By James Muonwa
ZANU PF and the opposition MDC led by Douglas Mwonzora have received half a billion dollars ahead of the March 26 local council and parliamentary by-elections.
The money was availed this week to the two political parties by the Treasury through the Justice Ministry courtesy of the Political Parties (Finance) Act.
Zanu PF will receive the lion’s share of $350 150 000 translating to 70.3%, while the MDC pockets $149 850 000.
The funds come at an appropriate time for the two political formations as they will boost their coffers ahead of the March 26 by-elections.
The two beneficiaries are set to face a stiff challenge in the by-elections from the newly formed Citizens Coalition for Change (CCC), which was launched in Harare by its president, Nelson Chamisa early this week.
Most of the contested seats are a result of the recalling of scores of MDC Alliance MPs and councillors by Mwonzora over the past two years on the grounds that they had “ceased to be MDC-T” members.
However, in an Extraordinary Government Gazette published this week, Justice Minister Ziyambi Ziyambi confirmed the two parties had received their funds allocated under the 2022 national budget.
“Disbursement of money to political parties. It is hereby notified, in terms of Section 3 (2) of Political Parties (Finance) Act 2:11 that the total amount of money’s payable to political parties in respect of the year beginning 1st January 2022 and ending 31st December 2022 is five hundred million ($500 million) Zimbabwean dollars,” part of the notice reads.
“The money shall be disbursed to political parties that qualify in terms of Section 3 (2) of the Act as follows:
- . three hundred and fifty million, one hundred and fifty thousand Zimbabwean dollars (ZW$350 150 000.00) shall be paid to the Zimbabwe African National Union (Patriotic Front) Zanu PF, which received 70, 03% of votes cast.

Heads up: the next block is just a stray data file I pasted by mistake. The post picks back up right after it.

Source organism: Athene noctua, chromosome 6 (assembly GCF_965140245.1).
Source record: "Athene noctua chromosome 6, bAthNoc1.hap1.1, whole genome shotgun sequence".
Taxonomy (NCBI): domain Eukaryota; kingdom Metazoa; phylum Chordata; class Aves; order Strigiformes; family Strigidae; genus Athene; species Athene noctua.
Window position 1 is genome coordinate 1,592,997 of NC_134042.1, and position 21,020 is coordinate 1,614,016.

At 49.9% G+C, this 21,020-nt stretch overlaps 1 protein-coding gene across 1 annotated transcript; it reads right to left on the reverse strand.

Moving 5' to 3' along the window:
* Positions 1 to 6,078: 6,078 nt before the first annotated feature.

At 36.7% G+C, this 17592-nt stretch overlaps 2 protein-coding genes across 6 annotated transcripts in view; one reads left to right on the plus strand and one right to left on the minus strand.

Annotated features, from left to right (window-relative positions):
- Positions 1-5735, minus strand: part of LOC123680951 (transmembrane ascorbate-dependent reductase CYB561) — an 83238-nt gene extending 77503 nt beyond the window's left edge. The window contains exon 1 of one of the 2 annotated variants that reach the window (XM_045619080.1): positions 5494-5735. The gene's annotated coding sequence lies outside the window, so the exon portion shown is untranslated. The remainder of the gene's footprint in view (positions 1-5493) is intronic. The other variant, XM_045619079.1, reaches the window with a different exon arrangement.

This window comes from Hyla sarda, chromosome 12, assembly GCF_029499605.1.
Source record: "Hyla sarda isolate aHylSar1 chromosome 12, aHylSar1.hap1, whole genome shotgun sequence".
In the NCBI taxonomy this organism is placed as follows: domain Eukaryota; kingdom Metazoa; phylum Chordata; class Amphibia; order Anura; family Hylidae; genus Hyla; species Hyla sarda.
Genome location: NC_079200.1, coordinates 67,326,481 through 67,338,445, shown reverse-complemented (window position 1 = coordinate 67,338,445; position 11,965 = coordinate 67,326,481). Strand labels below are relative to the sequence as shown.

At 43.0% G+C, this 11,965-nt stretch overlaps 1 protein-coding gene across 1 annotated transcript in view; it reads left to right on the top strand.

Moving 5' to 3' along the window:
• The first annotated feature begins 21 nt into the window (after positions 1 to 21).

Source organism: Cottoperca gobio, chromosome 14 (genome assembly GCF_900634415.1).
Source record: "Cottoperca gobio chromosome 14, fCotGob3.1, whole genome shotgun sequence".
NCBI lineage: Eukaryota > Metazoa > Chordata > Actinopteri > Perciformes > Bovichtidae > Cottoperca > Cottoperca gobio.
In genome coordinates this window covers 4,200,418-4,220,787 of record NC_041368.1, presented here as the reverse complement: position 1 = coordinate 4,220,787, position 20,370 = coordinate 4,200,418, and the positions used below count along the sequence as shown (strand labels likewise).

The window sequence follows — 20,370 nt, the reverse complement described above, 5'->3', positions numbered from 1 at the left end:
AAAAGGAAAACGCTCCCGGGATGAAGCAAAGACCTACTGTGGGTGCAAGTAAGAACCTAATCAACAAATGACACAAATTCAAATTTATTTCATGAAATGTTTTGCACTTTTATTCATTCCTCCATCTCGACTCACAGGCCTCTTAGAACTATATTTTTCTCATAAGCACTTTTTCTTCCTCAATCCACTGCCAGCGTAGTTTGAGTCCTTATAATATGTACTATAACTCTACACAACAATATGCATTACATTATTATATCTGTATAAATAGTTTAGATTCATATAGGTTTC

- .one hundred and forty-nine million, eight hundred and fifty thousand Zimbabwean dollars (ZW$149 850 000) shall be paid to the Movement for Democratic Change (MDC), which received 29, 97% of the total votes cast.”
Last year, Mwonzora received $59 million, while Zanu PF got $140 million.
Mwonzora took over control of the MDC from Khupe at the 2020 elective congress.
However, Mwonzora was last year accused by party members of abusing the political parties’ funds by channelling the money on the black market and buying foreign currency. He was reported to the police and the Zimbabwe Anti-Corruption Commission (ZACC) by some party officials, but no investigations took place.
Last week, Khupe, who was deputy to Mwonzora announced she had broken ranks with the MDC-T following her suspension by the party president, who alleged she was supping with adversaries and fermenting dissent in the opposition party.
The government’s political party funding is disbursed to parties with 5% of the parliamentary vote, a situation which has left smaller formations lobbying the state to extend financing to all to allow them to campaign during the run-up to elections.
In 2018, more than 100 political parties contested in the national elections for the local council, parliamentary and presidential seats.